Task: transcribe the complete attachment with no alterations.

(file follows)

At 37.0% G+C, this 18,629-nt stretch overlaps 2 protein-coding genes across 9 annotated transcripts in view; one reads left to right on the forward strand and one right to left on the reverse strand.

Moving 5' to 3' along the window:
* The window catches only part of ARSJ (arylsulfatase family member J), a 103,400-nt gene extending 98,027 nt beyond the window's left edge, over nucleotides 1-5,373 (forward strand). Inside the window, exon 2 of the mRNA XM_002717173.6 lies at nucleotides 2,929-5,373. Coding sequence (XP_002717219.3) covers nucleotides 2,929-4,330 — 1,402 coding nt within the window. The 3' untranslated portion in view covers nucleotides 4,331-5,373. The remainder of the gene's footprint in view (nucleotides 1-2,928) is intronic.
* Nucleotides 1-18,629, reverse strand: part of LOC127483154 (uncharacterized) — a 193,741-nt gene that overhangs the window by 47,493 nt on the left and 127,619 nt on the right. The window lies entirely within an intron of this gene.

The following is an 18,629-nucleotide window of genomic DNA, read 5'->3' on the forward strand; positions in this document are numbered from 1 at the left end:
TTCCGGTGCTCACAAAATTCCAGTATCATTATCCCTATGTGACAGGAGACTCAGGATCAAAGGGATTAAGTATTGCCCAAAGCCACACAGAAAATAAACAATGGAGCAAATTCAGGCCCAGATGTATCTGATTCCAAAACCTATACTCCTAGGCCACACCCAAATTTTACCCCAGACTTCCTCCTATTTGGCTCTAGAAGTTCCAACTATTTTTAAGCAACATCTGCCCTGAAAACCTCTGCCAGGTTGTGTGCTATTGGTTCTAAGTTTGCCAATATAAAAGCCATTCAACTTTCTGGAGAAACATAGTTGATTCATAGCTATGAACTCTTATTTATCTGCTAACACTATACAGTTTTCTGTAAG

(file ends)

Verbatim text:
At 37.0% G+C, this 18,629-nt stretch overlaps 2 protein-coding genes across 9 annotated transcripts in view; one reads left to right on the forward strand and one right to left on the reverse strand.

Moving 5' to 3' along the window:
* The window catches only part of ARSJ (arylsulfatase family member J), a 103,400-nt gene extending 98,027 nt beyond the window's left edge, over nucleotides 1-5,373 (forward strand). Inside the window, exon 2 of the mRNA XM_002717173.6 lies at nucleotides 2,929-5,373. Coding sequence (XP_002717219.3) covers nucleotides 2,929-4,330 — 1,402 coding nt within the window. The 3' untranslated portion in view covers nucleotides 4,331-5,373. The remainder of the gene's footprint in view (nucleotides 1-2,928) is intronic.
* Nucleotides 1-18,629, reverse strand: part of LOC127483154 (uncharacterized) — a 193,741-nt gene that overhangs the window by 47,493 nt on the left and 127,619 nt on the right. The window lies entirely within an intron of this gene.

The following is an 18,629-nucleotide window of genomic DNA, read 5'->3' on the forward strand; positions in this document are numbered from 1 at the left end:
TTCCGGTGCTCACAAAATTCCAGTATCATTATCCCTATGTGACAGGAGACTCAGGATCAAAGGGATTAAGTATTGCCCAAAGCCACACAGAAAATAAACAATGGAGCAAATTCAGGCCCAGATGTATCTGATTCCAAAACCTATACTCCTAGGCCACACCCAAATTTTACCCCAGACTTCCTCCTATTTGGCTCTAGAAGTTCCAACTATTTTTAAGCAACATCTGCCCTGAAAACCTCTGCCAGGTTGTGTGCTATTGGTTCTAAGTTTGCCAATATAAAAGCCATTCAACTTTCTGGAGAAACATAGTTGATTCATAGCTATGAACTCTTATTTATCTGCTAACACTATACAGTTTTCTGTAAG